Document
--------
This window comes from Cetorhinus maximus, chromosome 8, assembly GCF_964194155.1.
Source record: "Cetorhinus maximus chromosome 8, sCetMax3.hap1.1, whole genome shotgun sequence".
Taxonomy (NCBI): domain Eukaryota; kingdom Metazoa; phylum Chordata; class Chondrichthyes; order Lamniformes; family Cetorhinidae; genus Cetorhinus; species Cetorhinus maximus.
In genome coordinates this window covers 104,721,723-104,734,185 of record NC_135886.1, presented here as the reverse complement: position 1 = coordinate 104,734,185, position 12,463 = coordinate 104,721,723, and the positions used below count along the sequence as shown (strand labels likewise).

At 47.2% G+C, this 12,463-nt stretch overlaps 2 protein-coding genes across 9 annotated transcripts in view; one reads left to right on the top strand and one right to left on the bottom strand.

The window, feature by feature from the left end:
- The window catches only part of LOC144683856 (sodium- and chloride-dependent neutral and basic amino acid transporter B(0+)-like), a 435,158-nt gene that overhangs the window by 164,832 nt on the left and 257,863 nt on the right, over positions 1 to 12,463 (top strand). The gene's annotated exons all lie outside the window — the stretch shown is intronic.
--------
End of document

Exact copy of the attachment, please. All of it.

This window comes from Cetorhinus maximus, chromosome 8, assembly GCF_964194155.1.
Source record: "Cetorhinus maximus chromosome 8, sCetMax3.hap1.1, whole genome shotgun sequence".
Taxonomy (NCBI): domain Eukaryota; kingdom Metazoa; phylum Chordata; class Chondrichthyes; order Lamniformes; family Cetorhinidae; genus Cetorhinus; species Cetorhinus maximus.
In genome coordinates this window covers 104,721,723-104,734,185 of record NC_135886.1, presented here as the reverse complement: position 1 = coordinate 104,734,185, position 12,463 = coordinate 104,721,723, and the positions used below count along the sequence as shown (strand labels likewise).

At 47.2% G+C, this 12,463-nt stretch overlaps 2 protein-coding genes across 9 annotated transcripts in view; one reads left to right on the top strand and one right to left on the bottom strand.

The window, feature by feature from the left end:
- The window catches only part of LOC144683856 (sodium- and chloride-dependent neutral and basic amino acid transporter B(0+)-like), a 435,158-nt gene that overhangs the window by 164,832 nt on the left and 257,863 nt on the right, over positions 1 to 12,463 (top strand). The gene's annotated exons all lie outside the window — the stretch shown is intronic.